After spending the last few months digging into the kaiju TV classic Ultraman, it’s time to shake things up again! And look, there just happens to be a brand new King Kong movie out this month! That by itself is more than enough to get me all riled up, but Kong: Skull Island is also the integral next step in Legendary’s shared movie “MonsterVerse“! This movie paves the way for 2019’s Godzilla: King of the Monsters and… (deep breaths, Matt, stay cool, Matt) my most anticipated film of all time, 2020’s Godzilla vs. Kong.
But I’m getting ahead of myself, what’s the scoop on this movie? Directed by some indie dramedy guy? Starring Loki, Jules Winnfield, Dr. Steve Brule, and Walter Sobchak? No T-Rex? No Empire State Building? Vietnam War? Is it even a Kong movie at this point? Shit yeah it is, read on to find out how!
Welcome to Part Deux of my reveux of Gamera: Guardian of the Universe! If you haven’t read part 1, click here to massage your brain with all the appropriate words, pictures, and hyperlinks. Or don’t! It’s a free fuckin’ country, baby.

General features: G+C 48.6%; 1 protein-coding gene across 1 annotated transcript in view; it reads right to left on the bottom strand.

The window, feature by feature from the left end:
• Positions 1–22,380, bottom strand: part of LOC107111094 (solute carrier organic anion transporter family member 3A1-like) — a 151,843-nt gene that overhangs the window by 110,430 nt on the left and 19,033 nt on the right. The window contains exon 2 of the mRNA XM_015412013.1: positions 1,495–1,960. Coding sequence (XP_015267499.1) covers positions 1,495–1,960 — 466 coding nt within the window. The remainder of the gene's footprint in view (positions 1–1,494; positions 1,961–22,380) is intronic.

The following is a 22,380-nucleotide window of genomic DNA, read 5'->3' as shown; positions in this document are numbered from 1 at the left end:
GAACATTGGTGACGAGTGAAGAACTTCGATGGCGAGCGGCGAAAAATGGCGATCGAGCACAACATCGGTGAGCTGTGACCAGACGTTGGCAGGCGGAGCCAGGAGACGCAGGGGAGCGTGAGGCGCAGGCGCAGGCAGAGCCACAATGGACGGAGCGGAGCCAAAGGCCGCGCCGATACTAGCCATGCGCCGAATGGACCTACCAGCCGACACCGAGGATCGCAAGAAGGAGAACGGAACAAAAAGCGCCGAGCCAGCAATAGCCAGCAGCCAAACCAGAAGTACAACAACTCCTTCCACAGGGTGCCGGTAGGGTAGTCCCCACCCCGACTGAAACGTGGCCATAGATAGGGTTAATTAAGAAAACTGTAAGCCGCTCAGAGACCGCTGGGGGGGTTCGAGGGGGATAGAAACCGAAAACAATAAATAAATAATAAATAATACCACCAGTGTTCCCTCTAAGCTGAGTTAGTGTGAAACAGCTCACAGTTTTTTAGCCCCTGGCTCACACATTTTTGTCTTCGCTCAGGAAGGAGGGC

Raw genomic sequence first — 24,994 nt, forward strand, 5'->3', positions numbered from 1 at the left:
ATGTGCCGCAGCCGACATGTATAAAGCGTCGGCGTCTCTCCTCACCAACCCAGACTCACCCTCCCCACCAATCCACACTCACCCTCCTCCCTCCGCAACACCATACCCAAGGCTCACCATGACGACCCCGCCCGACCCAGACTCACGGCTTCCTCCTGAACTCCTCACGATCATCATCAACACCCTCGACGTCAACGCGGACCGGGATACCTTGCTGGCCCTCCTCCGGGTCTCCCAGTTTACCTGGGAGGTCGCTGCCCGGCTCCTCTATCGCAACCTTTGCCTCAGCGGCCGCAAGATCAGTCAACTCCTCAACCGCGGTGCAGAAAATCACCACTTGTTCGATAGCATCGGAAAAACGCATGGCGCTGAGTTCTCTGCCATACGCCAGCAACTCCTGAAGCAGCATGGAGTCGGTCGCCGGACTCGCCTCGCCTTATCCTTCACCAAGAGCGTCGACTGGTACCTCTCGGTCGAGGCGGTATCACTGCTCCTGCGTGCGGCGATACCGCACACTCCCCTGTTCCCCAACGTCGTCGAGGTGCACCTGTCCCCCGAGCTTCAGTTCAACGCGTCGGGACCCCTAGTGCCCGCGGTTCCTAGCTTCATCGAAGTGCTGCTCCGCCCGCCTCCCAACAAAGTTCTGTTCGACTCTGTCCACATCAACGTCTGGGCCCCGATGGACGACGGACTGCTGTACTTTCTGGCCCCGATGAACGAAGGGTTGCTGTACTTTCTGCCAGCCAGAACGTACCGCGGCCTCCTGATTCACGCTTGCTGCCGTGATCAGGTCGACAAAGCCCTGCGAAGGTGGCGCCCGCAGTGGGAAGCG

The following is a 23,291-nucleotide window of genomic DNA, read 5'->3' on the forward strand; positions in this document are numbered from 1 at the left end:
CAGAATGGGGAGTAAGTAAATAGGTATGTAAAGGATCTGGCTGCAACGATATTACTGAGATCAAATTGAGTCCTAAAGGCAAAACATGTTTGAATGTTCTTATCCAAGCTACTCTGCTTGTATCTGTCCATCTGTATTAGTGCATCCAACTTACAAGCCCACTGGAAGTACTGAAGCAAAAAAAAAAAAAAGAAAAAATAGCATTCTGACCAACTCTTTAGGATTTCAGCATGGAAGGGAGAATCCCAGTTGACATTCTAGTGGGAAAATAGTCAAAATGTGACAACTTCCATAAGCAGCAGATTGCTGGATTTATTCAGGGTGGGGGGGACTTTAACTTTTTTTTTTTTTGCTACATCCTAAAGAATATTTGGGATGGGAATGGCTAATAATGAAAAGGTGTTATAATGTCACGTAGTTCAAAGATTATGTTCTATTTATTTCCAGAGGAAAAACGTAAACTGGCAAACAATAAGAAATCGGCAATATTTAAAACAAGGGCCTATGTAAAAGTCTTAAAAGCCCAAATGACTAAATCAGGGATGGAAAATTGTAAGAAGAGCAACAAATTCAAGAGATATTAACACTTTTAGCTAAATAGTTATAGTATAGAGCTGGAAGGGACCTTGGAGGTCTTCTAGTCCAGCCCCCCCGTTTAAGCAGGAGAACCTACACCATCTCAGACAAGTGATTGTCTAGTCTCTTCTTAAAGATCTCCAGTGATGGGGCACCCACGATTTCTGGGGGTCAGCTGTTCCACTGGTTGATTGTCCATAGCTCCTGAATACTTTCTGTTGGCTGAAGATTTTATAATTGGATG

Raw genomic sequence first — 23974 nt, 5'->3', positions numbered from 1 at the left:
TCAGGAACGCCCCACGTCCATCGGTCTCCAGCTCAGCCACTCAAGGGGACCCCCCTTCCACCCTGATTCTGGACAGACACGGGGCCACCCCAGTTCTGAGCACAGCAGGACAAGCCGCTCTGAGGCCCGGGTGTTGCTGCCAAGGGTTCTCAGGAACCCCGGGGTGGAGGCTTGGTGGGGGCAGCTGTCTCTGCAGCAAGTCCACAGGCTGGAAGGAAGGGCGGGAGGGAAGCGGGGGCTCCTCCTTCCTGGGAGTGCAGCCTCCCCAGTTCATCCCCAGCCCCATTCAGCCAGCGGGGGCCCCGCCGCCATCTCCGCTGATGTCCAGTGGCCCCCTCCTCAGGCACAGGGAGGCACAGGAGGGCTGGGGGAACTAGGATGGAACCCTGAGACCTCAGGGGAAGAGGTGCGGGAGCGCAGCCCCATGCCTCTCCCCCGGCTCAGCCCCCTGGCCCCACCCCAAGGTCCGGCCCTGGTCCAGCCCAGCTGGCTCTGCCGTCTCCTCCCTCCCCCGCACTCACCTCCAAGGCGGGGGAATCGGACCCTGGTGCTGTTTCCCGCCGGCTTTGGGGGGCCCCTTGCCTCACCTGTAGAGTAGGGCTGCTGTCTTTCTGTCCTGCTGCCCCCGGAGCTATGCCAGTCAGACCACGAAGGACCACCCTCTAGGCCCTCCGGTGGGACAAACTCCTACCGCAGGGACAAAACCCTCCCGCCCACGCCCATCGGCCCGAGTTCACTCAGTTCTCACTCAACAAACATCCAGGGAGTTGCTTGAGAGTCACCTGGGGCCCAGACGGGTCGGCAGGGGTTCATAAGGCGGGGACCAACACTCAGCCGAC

How about a little mood music to get you back in the swang of thangs?
Aw yeah, now we’re talkin’! In Part 1 I left us on a cliffhanger! Gyaos was on the verge of eating two of our leads (PLUS LITERALLY A RANDOM BABY), Gamera showed us his altruistic streak, and Asagi showed us the heavy toll she’d have to pay for that altruism! All that plus Roger Ebert’s weird-ass review and my stupid dick jokes await! What a time to be alive!
Looking back on the unmitigated diaper fire that is 2016, I noticed I’ve only done one Gamera review this year! I’ve got something ultra special planned for next month, so I had to squeeze in some more titanic turtle before the year is up! Being November, I naturally picked one where our chivalrous chelonian roasts some turkeys!